Lord, what is in me that is like the Bindweed? Pride, lust, lies, offense, arrogance, or prejudice? 

Then, there is the Quackgrass—a creeping and persistent perennial grass that reproduces by seeds. Its long, jointed, straw-colored rhizomes form a heavy mat in the soil, from which new shoots may also appear. We are advised to dig out this fast-growing grass as soon as we see it in our gardens, being sure to dig up the entirety of the plant (including the roots) and to dispose of it in our waste bin rather than the compost pile, as it will likely continue to grow in the latter! 

Lord, what is my Quackgrass? Gossip, envy, malice, jealousy, materialism, or laziness? 

This next weed I truly dislike. Canada thistle is an aggressive and creeping perennial weed from Eurasia. It infests crops, pastures, ditch banks, and the roadside. If it becomes rooted, experts say that the best control is to stress the plant and force it to use stored root nutrients. Yet, believe it or not, this weed is edible! 

Lord, what is my Canada thistle? Which are the sins that I can turn to fruitful outputs? Stress, worry, anxiety, control, over-confidence, or self-sufficiency?

Nutsedges are perennial weeds that superficially resemble grasses, but they are thicker, stiffer, and V-shaped. The presence of Nutsedge often indicates that the soil drainage is poor or waterlogged. However, once established, it’s very difficult to control.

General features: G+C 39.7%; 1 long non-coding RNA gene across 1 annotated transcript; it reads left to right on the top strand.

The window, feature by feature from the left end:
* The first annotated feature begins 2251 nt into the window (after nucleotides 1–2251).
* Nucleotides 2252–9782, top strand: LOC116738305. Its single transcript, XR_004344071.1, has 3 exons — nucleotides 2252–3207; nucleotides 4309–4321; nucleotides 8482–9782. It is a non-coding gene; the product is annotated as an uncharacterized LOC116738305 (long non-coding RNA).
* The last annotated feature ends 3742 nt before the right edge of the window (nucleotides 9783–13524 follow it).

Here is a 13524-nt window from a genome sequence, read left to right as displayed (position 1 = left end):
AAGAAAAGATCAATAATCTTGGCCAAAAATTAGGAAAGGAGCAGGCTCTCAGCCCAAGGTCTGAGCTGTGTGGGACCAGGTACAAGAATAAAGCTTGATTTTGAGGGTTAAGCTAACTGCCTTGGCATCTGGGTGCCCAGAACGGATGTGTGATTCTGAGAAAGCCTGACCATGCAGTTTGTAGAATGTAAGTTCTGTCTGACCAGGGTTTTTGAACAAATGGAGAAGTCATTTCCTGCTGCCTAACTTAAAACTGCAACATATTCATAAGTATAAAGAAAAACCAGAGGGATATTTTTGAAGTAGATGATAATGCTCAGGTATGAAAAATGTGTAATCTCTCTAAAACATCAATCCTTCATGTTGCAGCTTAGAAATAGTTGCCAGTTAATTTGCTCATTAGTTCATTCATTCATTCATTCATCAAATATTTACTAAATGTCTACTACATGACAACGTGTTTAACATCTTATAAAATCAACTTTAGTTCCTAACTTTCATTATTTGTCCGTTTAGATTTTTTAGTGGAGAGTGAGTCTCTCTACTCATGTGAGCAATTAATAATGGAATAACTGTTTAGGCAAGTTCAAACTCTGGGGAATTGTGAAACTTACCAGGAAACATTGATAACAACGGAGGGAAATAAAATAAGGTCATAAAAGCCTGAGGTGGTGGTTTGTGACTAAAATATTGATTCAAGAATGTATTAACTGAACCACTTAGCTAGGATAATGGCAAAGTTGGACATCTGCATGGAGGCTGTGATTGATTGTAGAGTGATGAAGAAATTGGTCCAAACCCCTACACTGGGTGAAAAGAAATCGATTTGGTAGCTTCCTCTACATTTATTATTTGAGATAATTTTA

Lord, what is my Nutsedge, the habits that should warn me that it is time to prepare myself better? Lack of prayer, laziness to study Your Word, lukewarmness in sharing the Good News, lack of compassion and empathy, impatience, irritability, or lack of gratitude?

Then, there is the low-growing Buckhorn Plantain. With a long taproot, it can become drought-tolerant and is difficult to remove by hand. To remove this weed, pull up young plants and destroy them before the plants put out seeds. As a last resort, several herbicides are effective.

Lord, what is my Buckhorn Plantain, the ones that take root and refuse to leave the longer it stays? Addictive behaviors, selfishness, gluttony, vanity, getting into debt, or depressive and oppressive tendencies?